Table of contents
- Historical development of the Czech cuisine
- Czech food culture
- Czech food specialities
- The best places to try the Czech cuisine in Prague
- So go ahead and eat up!
Historical development of the Czech cuisine
Let’s just be honest: you probably didn’t come all the way to Prague for the Italian food. You’re craving the finest examples of authentic Czech cuisine, and you want them now.
But where exactly can you find the traditional Czech dishes that everyone raves about? Read on to find out.
Think of Czech food culture as a mixture of Celtic and Slavic cultures and traditions. The Czech were mainly farmers and hunters, so it made sense that starches and meats will make up most of their dishes. The bread was also a staple and eaten with cheese and buttermilk. The bread was mainly made out of millet, millet, and rye. Old Czech meals also consisted of buckwheat, pear, grains, legumes, and plums.
Also, historians note differences in table manners between Czechs in the earlier centuries and now. For instance, the wealthy ate more meals in a day than the typical three-meal plan a modern family will stick to. They had breakfast, mid-morning meals, lunch, snacks, and dinner, all of which had many courses in one meal. On the other hand, the lower class and rural people mostly had one meal in the evenings after a long day of working in the fields. However, these meals were ample sized.
Czech food culture in the world
It is not a rumour that the Czech Republic is the beer district of the world. The Czechs produce arguably the best beer in the world. Unlike other countries that prefer water or a soft drink to have their meal, Czechs prefer beer with their food. Beer is available everywhere, from restaurants to coffee shops. You can legally purchase a bottle as long as you are of the legal drinking age.
Interestingly, traditional Czech cooking isn’t elaborate but pretty much makes do with the food ingredients you have in hand. However, the fundamentals of an outstanding Czech cuisine include high-quality food ingredients and strictly following a recipe. Also, Czech cooks love making things from scratch. You will often see them drying fruits and making homemade marmalade and jam.
Czech food culture
How to say food in Czech? Jídlo.
Few countries can boast of rich food culture like the Czechs. The Czech food culture consists of cuisines and culinary history we can trace it back to the 6th century. In fact, many Czech dishes are not original but have German, Austrian, and Hungarian influences. You will find that having a meal with friends and family isn’t just about eating but a culinary ritual. A typical Czech cuisine is heavy, fatty, and mainly meats and starches. Granted the country has always relied on cattle farming, agriculture, etc. But Czech cuisine is far from boring. Every traditional dish is filling and absolutely delicious.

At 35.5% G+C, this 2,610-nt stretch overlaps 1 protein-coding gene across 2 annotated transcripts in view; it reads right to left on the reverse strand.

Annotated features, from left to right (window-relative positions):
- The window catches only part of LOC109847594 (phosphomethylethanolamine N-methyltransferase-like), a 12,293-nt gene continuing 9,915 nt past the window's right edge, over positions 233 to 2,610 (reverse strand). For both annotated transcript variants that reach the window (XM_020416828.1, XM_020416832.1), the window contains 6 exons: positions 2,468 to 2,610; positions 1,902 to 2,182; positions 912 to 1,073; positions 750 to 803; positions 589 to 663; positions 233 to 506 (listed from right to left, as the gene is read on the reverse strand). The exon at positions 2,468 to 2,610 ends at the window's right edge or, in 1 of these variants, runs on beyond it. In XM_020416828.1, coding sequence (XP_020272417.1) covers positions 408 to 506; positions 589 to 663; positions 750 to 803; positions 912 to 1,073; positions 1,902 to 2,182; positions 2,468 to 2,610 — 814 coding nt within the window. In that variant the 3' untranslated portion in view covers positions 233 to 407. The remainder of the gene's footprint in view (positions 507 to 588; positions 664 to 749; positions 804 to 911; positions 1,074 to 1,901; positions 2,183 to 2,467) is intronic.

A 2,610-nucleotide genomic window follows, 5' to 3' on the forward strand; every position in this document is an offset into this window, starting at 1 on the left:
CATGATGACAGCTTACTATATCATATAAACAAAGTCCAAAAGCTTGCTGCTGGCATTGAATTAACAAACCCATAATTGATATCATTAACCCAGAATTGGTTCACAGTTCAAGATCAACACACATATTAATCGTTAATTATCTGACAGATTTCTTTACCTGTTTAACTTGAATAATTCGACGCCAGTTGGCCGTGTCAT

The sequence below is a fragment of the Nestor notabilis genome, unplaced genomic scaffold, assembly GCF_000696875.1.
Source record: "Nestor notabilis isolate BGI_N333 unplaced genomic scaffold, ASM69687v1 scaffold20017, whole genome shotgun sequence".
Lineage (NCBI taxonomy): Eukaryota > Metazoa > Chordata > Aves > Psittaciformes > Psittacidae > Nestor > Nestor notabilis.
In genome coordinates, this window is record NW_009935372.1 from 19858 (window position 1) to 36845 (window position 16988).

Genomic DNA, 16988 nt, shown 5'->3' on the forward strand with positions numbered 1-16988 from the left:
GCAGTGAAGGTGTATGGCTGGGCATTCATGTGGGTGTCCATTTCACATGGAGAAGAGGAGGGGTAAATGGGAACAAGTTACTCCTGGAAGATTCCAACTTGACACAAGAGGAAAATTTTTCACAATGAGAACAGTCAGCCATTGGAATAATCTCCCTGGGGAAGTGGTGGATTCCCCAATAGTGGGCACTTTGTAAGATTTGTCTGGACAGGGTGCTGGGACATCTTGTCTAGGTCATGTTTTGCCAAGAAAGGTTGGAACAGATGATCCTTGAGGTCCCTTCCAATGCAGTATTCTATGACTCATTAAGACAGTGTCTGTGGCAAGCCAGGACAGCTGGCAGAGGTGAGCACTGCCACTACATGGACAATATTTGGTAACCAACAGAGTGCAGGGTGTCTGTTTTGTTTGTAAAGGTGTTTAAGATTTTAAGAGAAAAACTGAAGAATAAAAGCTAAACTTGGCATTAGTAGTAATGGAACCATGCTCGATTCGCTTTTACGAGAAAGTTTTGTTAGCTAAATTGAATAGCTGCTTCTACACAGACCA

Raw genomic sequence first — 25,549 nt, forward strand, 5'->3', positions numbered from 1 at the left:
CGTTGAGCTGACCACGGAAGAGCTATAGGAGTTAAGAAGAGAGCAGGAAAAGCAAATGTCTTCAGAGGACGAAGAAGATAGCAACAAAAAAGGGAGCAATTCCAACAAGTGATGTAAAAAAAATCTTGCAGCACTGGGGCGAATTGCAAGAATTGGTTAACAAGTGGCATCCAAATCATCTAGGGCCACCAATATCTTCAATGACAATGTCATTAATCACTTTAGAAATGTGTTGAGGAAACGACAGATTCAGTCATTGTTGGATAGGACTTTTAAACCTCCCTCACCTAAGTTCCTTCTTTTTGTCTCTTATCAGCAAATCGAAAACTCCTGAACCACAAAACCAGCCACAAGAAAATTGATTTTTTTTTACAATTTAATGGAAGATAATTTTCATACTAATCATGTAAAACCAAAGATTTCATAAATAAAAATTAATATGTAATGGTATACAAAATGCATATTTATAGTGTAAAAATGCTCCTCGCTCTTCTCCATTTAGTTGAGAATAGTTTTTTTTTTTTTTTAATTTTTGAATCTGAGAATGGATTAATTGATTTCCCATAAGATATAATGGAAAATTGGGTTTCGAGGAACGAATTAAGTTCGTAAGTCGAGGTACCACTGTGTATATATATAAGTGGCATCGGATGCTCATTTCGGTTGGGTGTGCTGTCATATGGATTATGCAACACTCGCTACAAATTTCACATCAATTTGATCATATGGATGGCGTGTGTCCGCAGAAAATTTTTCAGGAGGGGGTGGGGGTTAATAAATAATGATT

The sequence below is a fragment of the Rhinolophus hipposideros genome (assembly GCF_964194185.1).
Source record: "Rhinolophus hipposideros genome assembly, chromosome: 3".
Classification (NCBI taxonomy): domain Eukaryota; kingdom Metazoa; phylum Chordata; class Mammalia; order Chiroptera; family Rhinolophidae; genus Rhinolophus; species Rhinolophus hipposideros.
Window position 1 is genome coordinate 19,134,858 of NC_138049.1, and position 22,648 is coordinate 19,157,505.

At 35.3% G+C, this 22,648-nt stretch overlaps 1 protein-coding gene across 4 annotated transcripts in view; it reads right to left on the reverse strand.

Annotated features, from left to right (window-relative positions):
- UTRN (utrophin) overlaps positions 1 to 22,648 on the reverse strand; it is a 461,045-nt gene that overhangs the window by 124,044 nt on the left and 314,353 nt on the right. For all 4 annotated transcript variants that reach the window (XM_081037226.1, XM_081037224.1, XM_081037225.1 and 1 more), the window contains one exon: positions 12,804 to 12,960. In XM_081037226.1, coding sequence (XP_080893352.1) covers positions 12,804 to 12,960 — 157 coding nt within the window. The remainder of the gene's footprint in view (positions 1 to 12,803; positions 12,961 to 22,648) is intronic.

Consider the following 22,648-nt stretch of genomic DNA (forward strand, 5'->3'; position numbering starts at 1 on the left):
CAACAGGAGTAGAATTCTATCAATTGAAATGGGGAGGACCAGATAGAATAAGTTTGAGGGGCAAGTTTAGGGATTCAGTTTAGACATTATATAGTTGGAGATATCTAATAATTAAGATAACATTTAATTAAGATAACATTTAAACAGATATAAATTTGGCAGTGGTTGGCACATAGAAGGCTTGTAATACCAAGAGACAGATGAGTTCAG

If we’re going to talk about Czech cuisine, we have to talk about Czech soups.
Czechs often say, “Soup is the basis.” Moreover, you ought to give them due consideration. A hearty soup can often serve as the main course instead. Rather than using a traditional bowl, some eateries will serve soup in a loaf of bread.
A thick soup called “Kulajda” is made with mushrooms, potatoes, sour cream, and eggs.
Garlic-flavoured “esneka” soup is traditionally paired with toasted bread and melted cheese. As a bonus, this soup is widely used to cure hangovers.
Potato, carrot, celery, mushroom, garlic, and marjoram are the main ingredients in “Bramboraka” soup.
What is traditional Czech food?
Here is a list of traditional Czech food, a taste of Czech cuisine, and must-try Czech food. Whether you are eating at a local pub or in a fancy restaurant in Prague, you will find this guide useful if you want to try some typical Czech foods.
Czech food specialities
Delicious, surprisingly simple, and stuffed to the gills with garlic and marjoram. Let’s have a talk about bramboráky, those well-known potato pancakes in the Czech Republic. No Czech that I know of wouldn’t enjoy them. And it’s impossible to have just one.
The Czech dish known as bramborak is a pancake made from shredded potato.
Things to remember
- You can trust that these potato pancakes will not fall apart while frying thanks to the egg, flour, and hot milk which also give the pancake a perfect texture.
- You can use either pork lard or vegetable oil to fry bramboraky pancakes in a frying pan.
Uncooked shredded potatoes, plenty of garlic, marjoram, egg, flour, and hot milk
Svíčková is an integral part of the Czech food culture. It is a famous Czech Sunday family dish favourite amongst many tourists and foreigners. It is a simple dish consisting of sirloin beef braised in cream sauce and typically served with bread dumplings. You can also garnish this meal with lemon, cranberries, and whipped cream, but this is optional.
Furthermore, follow the recipe for preparing Svíčková to the last detail else your result will be anything but Svíčková.
Here are two key ingredients and steps to remember
- Thicken your sauce with Roux. Using any other thickening agent will not give you the desired result.
- Saute your diced vegetables with butter and season them with salt, sugar, and vinegar.
Beef, bacon, vegetables( carrots, celery, onions), heavy cream, lemon juice, Roux (flour and unsalted butter)
Poppy Seed Roll
Do you consider yourself a poppy seeds lover? If that’s the case, I have a fantastic dish for you to try! Everyone who tries this Old Bohemian poppyseed roll will be in awe of how delicious it is.